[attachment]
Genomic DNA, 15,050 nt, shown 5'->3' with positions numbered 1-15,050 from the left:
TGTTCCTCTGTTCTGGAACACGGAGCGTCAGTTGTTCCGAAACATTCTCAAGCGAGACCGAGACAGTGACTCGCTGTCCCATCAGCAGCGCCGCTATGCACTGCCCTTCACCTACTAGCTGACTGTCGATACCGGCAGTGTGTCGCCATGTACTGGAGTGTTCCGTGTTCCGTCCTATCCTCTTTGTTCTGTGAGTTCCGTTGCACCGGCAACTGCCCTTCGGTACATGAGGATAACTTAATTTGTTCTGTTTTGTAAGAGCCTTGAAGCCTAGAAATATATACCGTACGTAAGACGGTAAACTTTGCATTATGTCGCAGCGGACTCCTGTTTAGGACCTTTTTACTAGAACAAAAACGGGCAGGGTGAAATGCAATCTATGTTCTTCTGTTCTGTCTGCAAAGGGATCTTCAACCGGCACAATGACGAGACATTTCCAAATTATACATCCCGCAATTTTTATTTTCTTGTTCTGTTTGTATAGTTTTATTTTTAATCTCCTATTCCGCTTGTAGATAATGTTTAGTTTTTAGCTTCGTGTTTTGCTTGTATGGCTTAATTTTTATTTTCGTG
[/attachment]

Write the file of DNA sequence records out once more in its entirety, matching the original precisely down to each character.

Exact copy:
Genomic DNA, 15,050 nt, shown 5'->3' with positions numbered 1-15,050 from the left:
TGTTCCTCTGTTCTGGAACACGGAGCGTCAGTTGTTCCGAAACATTCTCAAGCGAGACCGAGACAGTGACTCGCTGTCCCATCAGCAGCGCCGCTATGCACTGCCCTTCACCTACTAGCTGACTGTCGATACCGGCAGTGTGTCGCCATGTACTGGAGTGTTCCGTGTTCCGTCCTATCCTCTTTGTTCTGTGAGTTCCGTTGCACCGGCAACTGCCCTTCGGTACATGAGGATAACTTAATTTGTTCTGTTTTGTAAGAGCCTTGAAGCCTAGAAATATATACCGTACGTAAGACGGTAAACTTTGCATTATGTCGCAGCGGACTCCTGTTTAGGACCTTTTTACTAGAACAAAAACGGGCAGGGTGAAATGCAATCTATGTTCTTCTGTTCTGTCTGCAAAGGGATCTTCAACCGGCACAATGACGAGACATTTCCAAATTATACATCCCGCAATTTTTATTTTCTTGTTCTGTTTGTATAGTTTTATTTTTAATCTCCTATTCCGCTTGTAGATAATGTTTAGTTTTTAGCTTCGTGTTTTGCTTGTATGGCTTAATTTTTATTTTCGTG